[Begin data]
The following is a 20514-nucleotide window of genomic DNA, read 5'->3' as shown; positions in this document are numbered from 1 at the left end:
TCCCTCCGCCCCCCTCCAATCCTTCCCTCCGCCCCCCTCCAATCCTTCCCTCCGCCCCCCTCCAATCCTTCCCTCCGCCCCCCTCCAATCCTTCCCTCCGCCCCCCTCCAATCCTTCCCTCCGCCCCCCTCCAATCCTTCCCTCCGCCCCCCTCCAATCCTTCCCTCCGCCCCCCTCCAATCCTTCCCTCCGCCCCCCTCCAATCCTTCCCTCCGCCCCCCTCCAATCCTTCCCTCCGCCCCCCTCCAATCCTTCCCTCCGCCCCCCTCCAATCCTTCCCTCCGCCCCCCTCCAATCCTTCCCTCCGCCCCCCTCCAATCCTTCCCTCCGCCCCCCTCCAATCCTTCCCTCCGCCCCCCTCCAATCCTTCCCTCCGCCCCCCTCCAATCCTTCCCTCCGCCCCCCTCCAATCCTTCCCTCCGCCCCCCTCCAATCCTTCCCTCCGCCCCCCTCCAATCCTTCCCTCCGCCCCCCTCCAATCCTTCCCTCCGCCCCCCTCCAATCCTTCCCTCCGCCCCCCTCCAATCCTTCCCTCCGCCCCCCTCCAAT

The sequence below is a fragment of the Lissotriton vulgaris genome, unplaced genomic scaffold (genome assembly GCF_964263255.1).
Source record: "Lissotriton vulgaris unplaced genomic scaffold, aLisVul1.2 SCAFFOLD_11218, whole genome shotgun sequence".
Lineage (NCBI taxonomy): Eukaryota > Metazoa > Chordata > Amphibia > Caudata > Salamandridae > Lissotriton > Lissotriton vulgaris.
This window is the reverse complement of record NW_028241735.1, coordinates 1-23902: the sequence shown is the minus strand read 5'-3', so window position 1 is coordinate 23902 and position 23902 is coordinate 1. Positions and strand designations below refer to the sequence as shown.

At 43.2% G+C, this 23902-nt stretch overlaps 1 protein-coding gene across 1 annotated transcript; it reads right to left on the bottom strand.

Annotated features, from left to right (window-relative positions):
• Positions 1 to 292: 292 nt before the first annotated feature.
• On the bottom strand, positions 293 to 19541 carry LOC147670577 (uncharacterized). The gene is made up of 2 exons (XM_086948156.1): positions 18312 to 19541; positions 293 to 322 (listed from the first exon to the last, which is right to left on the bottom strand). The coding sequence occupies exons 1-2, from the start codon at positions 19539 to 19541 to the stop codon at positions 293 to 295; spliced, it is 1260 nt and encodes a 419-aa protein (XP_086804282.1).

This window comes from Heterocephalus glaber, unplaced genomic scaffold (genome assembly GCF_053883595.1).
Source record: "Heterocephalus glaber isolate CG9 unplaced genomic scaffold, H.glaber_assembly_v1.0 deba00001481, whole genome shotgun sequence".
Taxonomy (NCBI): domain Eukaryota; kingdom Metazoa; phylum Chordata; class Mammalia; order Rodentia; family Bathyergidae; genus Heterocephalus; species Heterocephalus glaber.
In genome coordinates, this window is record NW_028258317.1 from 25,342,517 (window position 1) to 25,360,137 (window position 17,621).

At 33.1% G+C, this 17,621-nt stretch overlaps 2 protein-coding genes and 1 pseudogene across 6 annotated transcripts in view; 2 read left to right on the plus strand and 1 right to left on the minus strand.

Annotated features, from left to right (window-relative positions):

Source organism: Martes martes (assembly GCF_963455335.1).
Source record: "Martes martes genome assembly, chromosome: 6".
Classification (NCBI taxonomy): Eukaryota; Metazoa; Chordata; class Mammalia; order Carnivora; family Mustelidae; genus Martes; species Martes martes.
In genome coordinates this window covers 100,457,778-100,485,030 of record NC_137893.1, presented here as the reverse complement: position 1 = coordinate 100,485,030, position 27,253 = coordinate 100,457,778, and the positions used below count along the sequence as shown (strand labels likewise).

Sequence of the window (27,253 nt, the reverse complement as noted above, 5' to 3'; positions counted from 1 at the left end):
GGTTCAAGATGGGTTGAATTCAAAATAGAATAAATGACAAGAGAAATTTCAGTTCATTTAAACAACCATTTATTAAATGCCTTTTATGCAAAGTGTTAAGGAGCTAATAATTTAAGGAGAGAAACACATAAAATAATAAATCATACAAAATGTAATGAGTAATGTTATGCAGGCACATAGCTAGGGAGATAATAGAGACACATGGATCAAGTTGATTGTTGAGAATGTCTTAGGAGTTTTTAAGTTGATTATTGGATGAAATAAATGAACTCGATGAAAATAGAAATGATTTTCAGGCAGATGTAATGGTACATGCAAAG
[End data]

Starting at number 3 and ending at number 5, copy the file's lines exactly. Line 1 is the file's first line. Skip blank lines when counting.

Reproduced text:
The sequence below is a fragment of the Lissotriton vulgaris genome, unplaced genomic scaffold (genome assembly GCF_964263255.1).
Source record: "Lissotriton vulgaris unplaced genomic scaffold, aLisVul1.2 SCAFFOLD_11218, whole genome shotgun sequence".
Lineage (NCBI taxonomy): Eukaryota > Metazoa > Chordata > Amphibia > Caudata > Salamandridae > Lissotriton > Lissotriton vulgaris.